Post Traumatic Stress Disorder (PTSD) is regularly associated with events such as war or natural disasters. However, it is also associated with personal trauma such as violence, rape or abuse.
Other events that may lead to the development of PTSD include mugging, robbery, military combat, being kidnapped or taken hostage, terrorist attack, torture, incarceration as a prisoner of war or in a concentration camp, being diagnosed with a life threatening illness, or a car accident.
At the time of the event, the person's response is emotional: intense fear, helplessness or horror. (In children this may be experienced as disorganised or agitated behaviour).
Symptoms of Post Traumatic Stress Disorder
Symptoms develop after an individual experiences an extreme traumatic event - outside the range of normal human experience. Symptoms of PTSD can include:
• Re-experiencing the event; thoughts and images; flashbacks, nightmares: recurrent dreams of the event; distress at real or symbolic reminders of the event
• Avoidance; keeping busy; avoiding reminders/stimuli connected to the event; repression and inability to recall part of the trauma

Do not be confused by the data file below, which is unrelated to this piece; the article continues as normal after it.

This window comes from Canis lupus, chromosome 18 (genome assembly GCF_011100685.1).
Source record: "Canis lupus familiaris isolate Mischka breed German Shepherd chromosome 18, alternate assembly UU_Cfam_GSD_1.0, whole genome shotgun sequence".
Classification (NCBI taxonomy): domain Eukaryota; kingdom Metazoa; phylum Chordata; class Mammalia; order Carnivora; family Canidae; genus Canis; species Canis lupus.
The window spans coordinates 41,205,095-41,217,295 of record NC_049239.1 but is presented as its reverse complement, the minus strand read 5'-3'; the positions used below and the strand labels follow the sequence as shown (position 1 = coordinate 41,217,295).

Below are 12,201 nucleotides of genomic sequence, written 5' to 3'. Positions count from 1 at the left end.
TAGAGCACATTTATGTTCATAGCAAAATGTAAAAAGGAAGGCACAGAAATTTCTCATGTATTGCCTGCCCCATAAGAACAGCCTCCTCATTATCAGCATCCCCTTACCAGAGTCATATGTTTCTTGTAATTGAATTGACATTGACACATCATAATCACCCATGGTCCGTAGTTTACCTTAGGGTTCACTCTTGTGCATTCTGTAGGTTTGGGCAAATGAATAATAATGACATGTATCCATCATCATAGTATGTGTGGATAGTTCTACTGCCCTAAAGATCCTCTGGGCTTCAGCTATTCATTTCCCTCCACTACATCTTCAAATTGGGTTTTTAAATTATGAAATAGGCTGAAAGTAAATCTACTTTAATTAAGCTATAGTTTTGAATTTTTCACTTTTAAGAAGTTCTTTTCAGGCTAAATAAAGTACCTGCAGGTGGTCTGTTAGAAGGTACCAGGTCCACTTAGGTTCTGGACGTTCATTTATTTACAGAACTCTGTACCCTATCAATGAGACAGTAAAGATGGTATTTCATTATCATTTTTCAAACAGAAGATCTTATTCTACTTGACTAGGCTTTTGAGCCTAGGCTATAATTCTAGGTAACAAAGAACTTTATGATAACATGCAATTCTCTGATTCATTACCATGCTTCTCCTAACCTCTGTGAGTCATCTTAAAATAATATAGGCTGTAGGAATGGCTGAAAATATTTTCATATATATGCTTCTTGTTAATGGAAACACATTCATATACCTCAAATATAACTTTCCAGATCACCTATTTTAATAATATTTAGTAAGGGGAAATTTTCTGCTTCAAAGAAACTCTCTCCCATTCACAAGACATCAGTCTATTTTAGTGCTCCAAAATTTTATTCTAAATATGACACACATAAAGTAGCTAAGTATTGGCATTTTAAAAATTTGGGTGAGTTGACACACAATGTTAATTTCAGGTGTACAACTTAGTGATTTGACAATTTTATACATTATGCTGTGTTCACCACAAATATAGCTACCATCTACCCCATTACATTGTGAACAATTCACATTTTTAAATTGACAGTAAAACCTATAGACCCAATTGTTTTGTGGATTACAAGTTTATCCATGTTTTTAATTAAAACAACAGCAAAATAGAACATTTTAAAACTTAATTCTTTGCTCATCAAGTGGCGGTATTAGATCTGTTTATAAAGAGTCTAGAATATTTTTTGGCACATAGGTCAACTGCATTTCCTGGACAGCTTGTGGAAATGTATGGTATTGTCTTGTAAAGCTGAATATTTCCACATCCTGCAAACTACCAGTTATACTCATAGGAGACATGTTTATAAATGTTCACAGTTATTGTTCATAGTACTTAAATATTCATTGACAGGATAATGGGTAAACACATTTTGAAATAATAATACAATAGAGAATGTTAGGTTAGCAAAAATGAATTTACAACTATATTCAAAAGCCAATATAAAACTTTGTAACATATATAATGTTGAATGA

• Inability to express affection; feeling detached, cut off and numb
• Intense psychological distress or physiological activity triggered when exposed to similar events, eg anniversaries of event, returning to the area of the event etc
• Sleep disturbance; difficulty falling or staying asleep
• Inability to concentrate
• Hyper vigilance/extreme alertness panic responses; easily startled.
• Disturbed social, occupational functioning
• May feel guilt for surviving when others did not
Duration of Post Traumatic Stress Disorder
The duration of symptoms/disorder is variable. Some people recover completely within 3 months, whereas for others symptoms may persist for more than 12 months after the trauma. In some cases, symptoms may worsen and get better in cycles. Some people may develop psychosis.
The disorder may be more severe or long lasting when the stressor is caused by another human being, eg torture/rape. Other factors may influence how long the disorder lasts, eg social support, family history, childhood experiences, personality, history of mental illness.
Treatment for Post Traumatic Stress Disorder
Support groups for those who similar experiences removes the sense of isolation. Cognitive Behavioural Therapy (CBT) may be helpful for some. Some specialist psychiatric/ counselling units exist, eg those dealing with combat stress. Anti-depressant medication may be helpful in some cases.
SANE offers emotional support and information to anyone affected by PTSD, including family, friends and carers. If you or anyone you know may be affected, you can receive free mental health support via our Textcare and Support Forum services. Our helpline is also available on 0300 304 7000 6 pm – 11 pm.